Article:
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167
AuthorBEAUMONT, Sally - Other Plays by this Author - Contact Author
FormatOne-act.
SynopsisPlot synopsis: The play opens in a dingy room in a community centre, so like many other meeting places for groups. The women are chatting animatedly before the session begins, and the audience are not aware of their purpose. When the session begins Sarah reveals her job, which sparks a great deal of conflict between the woman, and prompts Ester to describe her experiences with The Police. Through their own stories the women begin to discuss their common experience: they have all been victims of rape. The women are in roughly appropriate percentages to the actual crime figures: 17% of rapes are by strangers, 54% by current or former partners. There is discussion on whether their attacks could have been prevented, what action could have been taken afterwards, and whether there is a way of moving forward after rape. In the second section of the play, set six month later, a new member arrives: Rob. This provokes much fear and anger among the women, as the group offers sanctuary away from men and the threat thereof. After much persuasion Rob admits that he has been raped, and has nowhere else to go. His arrival allows for discussion around the male mindset towards rape, the concept of “urges” and the famous assertion that “all men are potential rapists”. They also deal with his fears about what people will think of him, and whether his sexuality has been altered. Through the later portion of the play Katie begins to support Rob and they develop a rapport. Katie learns that not all men want to take advantage, and that perhaps she could form a bond with someone and build up trust. Ester reveals that in the interim her attacked has struck again, however this time he has been successfully reported. Although it cannot change her illness, she feels less angry towards The Police. As someone who ahs been through the entire conviction process Suzanne offers her support to Ester and they develop and unlikely bond. Having seen the resolve of both women, Sarah decides to press charges- it is by no means a happy ending, but it is a beginning for her, and an opportunity to seek some justice for her ordeal. Wendy still cannot forgive herself for the murder, and has begun to “atone” for her crime by volunteering to help other women, in vulnerable women’s shelters and in other support groups. Finally Carol, left with no one to look after, begins to grieve. She realizes she has thrown herself so deeply into the project that she has been denying her grief for well over a year. As the session ends the others begin to help her come to terms. Research: This play was informed predominantly by The Truth About Rape campaign, run in conjuction with Rape Crisis. Their site provides much of the statistics that shaped the stories of the characters and their topics of discussion. www.truthaboutrape.co.uk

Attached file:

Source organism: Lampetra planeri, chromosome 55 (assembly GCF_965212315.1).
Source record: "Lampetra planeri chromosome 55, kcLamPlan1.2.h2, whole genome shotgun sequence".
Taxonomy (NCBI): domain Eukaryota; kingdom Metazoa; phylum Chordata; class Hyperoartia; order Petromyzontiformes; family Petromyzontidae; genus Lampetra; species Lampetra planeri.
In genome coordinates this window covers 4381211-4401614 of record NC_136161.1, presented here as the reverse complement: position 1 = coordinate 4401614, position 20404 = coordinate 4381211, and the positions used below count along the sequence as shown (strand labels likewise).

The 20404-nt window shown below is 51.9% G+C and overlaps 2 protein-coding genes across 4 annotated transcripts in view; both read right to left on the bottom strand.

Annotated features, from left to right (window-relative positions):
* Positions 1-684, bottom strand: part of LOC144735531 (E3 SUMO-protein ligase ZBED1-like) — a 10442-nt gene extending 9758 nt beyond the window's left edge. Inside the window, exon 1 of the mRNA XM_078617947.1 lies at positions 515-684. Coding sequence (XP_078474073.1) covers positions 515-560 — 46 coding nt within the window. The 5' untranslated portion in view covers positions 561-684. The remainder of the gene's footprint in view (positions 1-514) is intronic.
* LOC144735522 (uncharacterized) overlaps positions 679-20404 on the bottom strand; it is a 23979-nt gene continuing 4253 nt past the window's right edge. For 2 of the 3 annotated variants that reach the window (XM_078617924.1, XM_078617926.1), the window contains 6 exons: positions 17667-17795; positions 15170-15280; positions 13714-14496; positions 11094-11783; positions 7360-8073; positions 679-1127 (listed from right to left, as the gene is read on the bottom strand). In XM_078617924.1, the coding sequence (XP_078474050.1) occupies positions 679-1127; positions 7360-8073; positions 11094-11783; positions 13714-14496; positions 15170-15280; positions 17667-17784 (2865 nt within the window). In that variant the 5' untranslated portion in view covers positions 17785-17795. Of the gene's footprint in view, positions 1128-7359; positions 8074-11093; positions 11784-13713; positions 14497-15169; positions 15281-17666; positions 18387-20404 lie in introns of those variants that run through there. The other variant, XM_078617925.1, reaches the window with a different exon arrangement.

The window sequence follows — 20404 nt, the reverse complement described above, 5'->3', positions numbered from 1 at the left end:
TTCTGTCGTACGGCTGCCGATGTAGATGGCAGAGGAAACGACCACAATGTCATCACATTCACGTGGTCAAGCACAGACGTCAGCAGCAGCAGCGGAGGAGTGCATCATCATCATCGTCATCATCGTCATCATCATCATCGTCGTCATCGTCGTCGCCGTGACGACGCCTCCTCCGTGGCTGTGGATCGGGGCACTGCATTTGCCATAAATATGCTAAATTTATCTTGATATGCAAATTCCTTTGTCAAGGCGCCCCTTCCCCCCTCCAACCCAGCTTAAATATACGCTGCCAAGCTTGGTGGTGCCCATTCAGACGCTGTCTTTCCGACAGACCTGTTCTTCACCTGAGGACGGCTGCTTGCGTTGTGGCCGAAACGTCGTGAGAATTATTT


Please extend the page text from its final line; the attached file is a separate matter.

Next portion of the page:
InformationAdult ThemesSwearing
Cast6F, 1M (minimum 7)